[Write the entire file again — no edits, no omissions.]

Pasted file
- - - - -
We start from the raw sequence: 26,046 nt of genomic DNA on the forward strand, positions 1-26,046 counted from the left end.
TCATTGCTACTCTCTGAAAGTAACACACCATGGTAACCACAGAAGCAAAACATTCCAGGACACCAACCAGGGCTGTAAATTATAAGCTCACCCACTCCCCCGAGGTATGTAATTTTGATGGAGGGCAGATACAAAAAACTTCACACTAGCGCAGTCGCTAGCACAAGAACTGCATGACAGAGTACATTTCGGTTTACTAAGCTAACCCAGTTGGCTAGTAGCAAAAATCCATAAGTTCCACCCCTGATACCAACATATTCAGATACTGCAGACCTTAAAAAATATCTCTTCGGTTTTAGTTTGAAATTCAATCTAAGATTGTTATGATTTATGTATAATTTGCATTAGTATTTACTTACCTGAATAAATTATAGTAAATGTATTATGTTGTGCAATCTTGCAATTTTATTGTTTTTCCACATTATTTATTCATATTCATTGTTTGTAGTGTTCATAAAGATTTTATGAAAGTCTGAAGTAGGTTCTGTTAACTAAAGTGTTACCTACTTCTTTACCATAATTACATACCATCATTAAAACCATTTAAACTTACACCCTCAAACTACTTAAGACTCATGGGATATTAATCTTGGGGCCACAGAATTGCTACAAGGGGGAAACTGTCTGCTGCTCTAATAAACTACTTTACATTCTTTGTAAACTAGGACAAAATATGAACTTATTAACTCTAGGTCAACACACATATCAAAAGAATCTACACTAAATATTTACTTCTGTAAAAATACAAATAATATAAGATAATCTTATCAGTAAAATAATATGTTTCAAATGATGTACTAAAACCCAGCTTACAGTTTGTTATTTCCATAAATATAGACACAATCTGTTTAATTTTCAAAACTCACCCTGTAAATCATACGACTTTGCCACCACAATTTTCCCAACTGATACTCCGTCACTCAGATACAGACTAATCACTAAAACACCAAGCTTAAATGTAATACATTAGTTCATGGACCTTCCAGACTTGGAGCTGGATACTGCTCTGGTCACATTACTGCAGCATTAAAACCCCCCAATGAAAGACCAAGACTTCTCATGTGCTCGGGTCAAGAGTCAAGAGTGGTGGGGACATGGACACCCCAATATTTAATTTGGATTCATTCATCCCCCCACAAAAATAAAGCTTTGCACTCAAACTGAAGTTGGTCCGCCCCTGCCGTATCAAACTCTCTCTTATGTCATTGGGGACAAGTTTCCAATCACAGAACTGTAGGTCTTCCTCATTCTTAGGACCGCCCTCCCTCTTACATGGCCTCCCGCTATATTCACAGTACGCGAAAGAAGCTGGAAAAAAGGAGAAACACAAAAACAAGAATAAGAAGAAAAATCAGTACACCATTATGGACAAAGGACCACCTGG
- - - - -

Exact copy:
We start from the raw sequence: 26,046 nt of genomic DNA on the forward strand, positions 1-26,046 counted from the left end.
TCATTGCTACTCTCTGAAAGTAACACACCATGGTAACCACAGAAGCAAAACATTCCAGGACACCAACCAGGGCTGTAAATTATAAGCTCACCCACTCCCCCGAGGTATGTAATTTTGATGGAGGGCAGATACAAAAAACTTCACACTAGCGCAGTCGCTAGCACAAGAACTGCATGACAGAGTACATTTCGGTTTACTAAGCTAACCCAGTTGGCTAGTAGCAAAAATCCATAAGTTCCACCCCTGATACCAACATATTCAGATACTGCAGACCTTAAAAAATATCTCTTCGGTTTTAGTTTGAAATTCAATCTAAGATTGTTATGATTTATGTATAATTTGCATTAGTATTTACTTACCTGAATAAATTATAGTAAATGTATTATGTTGTGCAATCTTGCAATTTTATTGTTTTTCCACATTATTTATTCATATTCATTGTTTGTAGTGTTCATAAAGATTTTATGAAAGTCTGAAGTAGGTTCTGTTAACTAAAGTGTTACCTACTTCTTTACCATAATTACATACCATCATTAAAACCATTTAAACTTACACCCTCAAACTACTTAAGACTCATGGGATATTAATCTTGGGGCCACAGAATTGCTACAAGGGGGAAACTGTCTGCTGCTCTAATAAACTACTTTACATTCTTTGTAAACTAGGACAAAATATGAACTTATTAACTCTAGGTCAACACACATATCAAAAGAATCTACACTAAATATTTACTTCTGTAAAAATACAAATAATATAAGATAATCTTATCAGTAAAATAATATGTTTCAAATGATGTACTAAAACCCAGCTTACAGTTTGTTATTTCCATAAATATAGACACAATCTGTTTAATTTTCAAAACTCACCCTGTAAATCATACGACTTTGCCACCACAATTTTCCCAACTGATACTCCGTCACTCAGATACAGACTAATCACTAAAACACCAAGCTTAAATGTAATACATTAGTTCATGGACCTTCCAGACTTGGAGCTGGATACTGCTCTGGTCACATTACTGCAGCATTAAAACCCCCCAATGAAAGACCAAGACTTCTCATGTGCTCGGGTCAAGAGTCAAGAGTGGTGGGGACATGGACACCCCAATATTTAATTTGGATTCATTCATCCCCCCACAAAAATAAAGCTTTGCACTCAAACTGAAGTTGGTCCGCCCCTGCCGTATCAAACTCTCTCTTATGTCATTGGGGACAAGTTTCCAATCACAGAACTGTAGGTCTTCCTCATTCTTAGGACCGCCCTCCCTCTTACATGGCCTCCCGCTATATTCACAGTACGCGAAAGAAGCTGGAAAAAAGGAGAAACACAAAAACAAGAATAAGAAGAAAAATCAGTACACCATTATGGACAAAGGACCACCTGG